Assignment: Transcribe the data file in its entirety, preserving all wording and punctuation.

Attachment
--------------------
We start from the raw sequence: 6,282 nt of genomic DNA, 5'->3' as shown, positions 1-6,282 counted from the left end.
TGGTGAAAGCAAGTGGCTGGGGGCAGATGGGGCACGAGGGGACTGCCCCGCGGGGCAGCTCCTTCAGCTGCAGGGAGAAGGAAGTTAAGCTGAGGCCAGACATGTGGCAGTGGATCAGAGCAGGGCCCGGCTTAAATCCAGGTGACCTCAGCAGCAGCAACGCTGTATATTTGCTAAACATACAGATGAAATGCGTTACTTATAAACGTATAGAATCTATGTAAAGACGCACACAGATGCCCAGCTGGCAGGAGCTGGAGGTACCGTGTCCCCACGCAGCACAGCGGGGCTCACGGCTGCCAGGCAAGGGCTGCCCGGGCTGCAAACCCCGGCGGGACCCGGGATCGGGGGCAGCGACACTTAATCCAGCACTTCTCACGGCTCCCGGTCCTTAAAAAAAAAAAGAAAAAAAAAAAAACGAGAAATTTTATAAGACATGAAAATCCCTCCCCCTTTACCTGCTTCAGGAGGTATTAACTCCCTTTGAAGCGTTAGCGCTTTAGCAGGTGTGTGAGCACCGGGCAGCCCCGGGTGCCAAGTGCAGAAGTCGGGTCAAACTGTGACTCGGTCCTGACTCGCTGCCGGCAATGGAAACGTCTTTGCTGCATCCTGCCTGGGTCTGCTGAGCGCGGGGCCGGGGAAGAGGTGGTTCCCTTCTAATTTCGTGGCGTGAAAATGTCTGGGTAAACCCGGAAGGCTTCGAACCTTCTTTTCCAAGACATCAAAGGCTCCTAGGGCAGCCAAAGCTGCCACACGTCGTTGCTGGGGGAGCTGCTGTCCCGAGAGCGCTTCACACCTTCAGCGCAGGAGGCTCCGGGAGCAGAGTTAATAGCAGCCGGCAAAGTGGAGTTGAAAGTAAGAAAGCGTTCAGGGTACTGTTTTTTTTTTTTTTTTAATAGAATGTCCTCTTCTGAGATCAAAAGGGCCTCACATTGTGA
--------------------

We start from the raw sequence: 6,282 nt of genomic DNA, 5'->3' as shown, positions 1-6,282 counted from the left end.
TGGTGAAAGCAAGTGGCTGGGGGCAGATGGGGCACGAGGGGACTGCCCCGCGGGGCAGCTCCTTCAGCTGCAGGGAGAAGGAAGTTAAGCTGAGGCCAGACATGTGGCAGTGGATCAGAGCAGGGCCCGGCTTAAATCCAGGTGACCTCAGCAGCAGCAACGCTGTATATTTGCTAAACATACAGATGAAATGCGTTACTTATAAACGTATAGAATCTATGTAAAGACGCACACAGATGCCCAGCTGGCAGGAGCTGGAGGTACCGTGTCCCCACGCAGCACAGCGGGGCTCACGGCTGCCAGGCAAGGGCTGCCCGGGCTGCAAACCCCGGCGGGACCCGGGATCGGGGGCAGCGACACTTAATCCAGCACTTCTCACGGCTCCCGGTCCTTAAAAAAAAAAAGAAAAAAAAAAAAACGAGAAATTTTATAAGACATGAAAATCCCTCCCCCTTTACCTGCTTCAGGAGGTATTAACTCCCTTTGAAGCGTTAGCGCTTTAGCAGGTGTGTGAGCACCGGGCAGCCCCGGGTGCCAAGTGCAGAAGTCGGGTCAAACTGTGACTCGGTCCTGACTCGCTGCCGGCAATGGAAACGTCTTTGCTGCATCCTGCCTGGGTCTGCTGAGCGCGGGGCCGGGGAAGAGGTGGTTCCCTTCTAATTTCGTGGCGTGAAAATGTCTGGGTAAACCCGGAAGGCTTCGAACCTTCTTTTCCAAGACATCAAAGGCTCCTAGGGCAGCCAAAGCTGCCACACGTCGTTGCTGGGGGAGCTGCTGTCCCGAGAGCGCTTCACACCTTCAGCGCAGGAGGCTCCGGGAGCAGAGTTAATAGCAGCCGGCAAAGTGGAGTTGAAAGTAAGAAAGCGTTCAGGGTACTGTTTTTTTTTTTTTTTTAATAGAATGTCCTCTTCTGAGATCAAAAGGGCCTCACATTGTGA